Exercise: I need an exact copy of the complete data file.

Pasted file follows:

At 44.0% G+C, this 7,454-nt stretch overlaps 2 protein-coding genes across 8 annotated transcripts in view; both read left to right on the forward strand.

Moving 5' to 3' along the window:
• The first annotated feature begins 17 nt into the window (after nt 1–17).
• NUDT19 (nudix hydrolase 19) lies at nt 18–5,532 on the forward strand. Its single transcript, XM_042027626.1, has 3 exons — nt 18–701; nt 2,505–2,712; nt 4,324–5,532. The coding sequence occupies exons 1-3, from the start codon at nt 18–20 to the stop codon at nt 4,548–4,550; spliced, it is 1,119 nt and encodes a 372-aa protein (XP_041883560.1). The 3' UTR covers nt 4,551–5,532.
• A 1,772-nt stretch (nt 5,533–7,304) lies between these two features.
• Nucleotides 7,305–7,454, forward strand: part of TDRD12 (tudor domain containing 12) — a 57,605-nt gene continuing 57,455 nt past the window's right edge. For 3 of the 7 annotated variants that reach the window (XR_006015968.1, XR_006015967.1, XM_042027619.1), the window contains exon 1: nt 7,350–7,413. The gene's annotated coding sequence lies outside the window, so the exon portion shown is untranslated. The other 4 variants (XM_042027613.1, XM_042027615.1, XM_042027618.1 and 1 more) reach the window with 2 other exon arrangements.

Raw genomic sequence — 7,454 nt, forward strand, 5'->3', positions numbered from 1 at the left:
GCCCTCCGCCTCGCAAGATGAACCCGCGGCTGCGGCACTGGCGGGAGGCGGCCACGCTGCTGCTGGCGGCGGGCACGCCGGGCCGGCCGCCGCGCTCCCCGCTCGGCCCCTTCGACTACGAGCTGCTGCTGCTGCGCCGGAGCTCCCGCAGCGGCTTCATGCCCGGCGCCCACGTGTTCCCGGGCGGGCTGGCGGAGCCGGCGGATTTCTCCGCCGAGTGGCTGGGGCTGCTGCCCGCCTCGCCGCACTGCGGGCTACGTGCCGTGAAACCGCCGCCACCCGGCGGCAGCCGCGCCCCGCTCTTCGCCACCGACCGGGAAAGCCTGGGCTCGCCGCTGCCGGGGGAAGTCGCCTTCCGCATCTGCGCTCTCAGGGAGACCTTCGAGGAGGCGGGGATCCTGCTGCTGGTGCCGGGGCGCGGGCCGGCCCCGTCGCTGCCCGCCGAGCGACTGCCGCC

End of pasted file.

At 44.0% G+C, this 7,454-nt stretch overlaps 2 protein-coding genes across 8 annotated transcripts in view; both read left to right on the forward strand.

Moving 5' to 3' along the window:
• The first annotated feature begins 17 nt into the window (after nt 1–17).
• NUDT19 (nudix hydrolase 19) lies at nt 18–5,532 on the forward strand. Its single transcript, XM_042027626.1, has 3 exons — nt 18–701; nt 2,505–2,712; nt 4,324–5,532. The coding sequence occupies exons 1-3, from the start codon at nt 18–20 to the stop codon at nt 4,548–4,550; spliced, it is 1,119 nt and encodes a 372-aa protein (XP_041883560.1). The 3' UTR covers nt 4,551–5,532.
• A 1,772-nt stretch (nt 5,533–7,304) lies between these two features.
• Nucleotides 7,305–7,454, forward strand: part of TDRD12 (tudor domain containing 12) — a 57,605-nt gene continuing 57,455 nt past the window's right edge. For 3 of the 7 annotated variants that reach the window (XR_006015968.1, XR_006015967.1, XM_042027619.1), the window contains exon 1: nt 7,350–7,413. The gene's annotated coding sequence lies outside the window, so the exon portion shown is untranslated. The other 4 variants (XM_042027613.1, XM_042027615.1, XM_042027618.1 and 1 more) reach the window with 2 other exon arrangements.

Raw genomic sequence — 7,454 nt, forward strand, 5'->3', positions numbered from 1 at the left:
GCCCTCCGCCTCGCAAGATGAACCCGCGGCTGCGGCACTGGCGGGAGGCGGCCACGCTGCTGCTGGCGGCGGGCACGCCGGGCCGGCCGCCGCGCTCCCCGCTCGGCCCCTTCGACTACGAGCTGCTGCTGCTGCGCCGGAGCTCCCGCAGCGGCTTCATGCCCGGCGCCCACGTGTTCCCGGGCGGGCTGGCGGAGCCGGCGGATTTCTCCGCCGAGTGGCTGGGGCTGCTGCCCGCCTCGCCGCACTGCGGGCTACGTGCCGTGAAACCGCCGCCACCCGGCGGCAGCCGCGCCCCGCTCTTCGCCACCGACCGGGAAAGCCTGGGCTCGCCGCTGCCGGGGGAAGTCGCCTTCCGCATCTGCGCTCTCAGGGAGACCTTCGAGGAGGCGGGGATCCTGCTGCTGGTGCCGGGGCGCGGGCCGGCCCCGTCGCTGCCCGCCGAGCGACTGCCGCC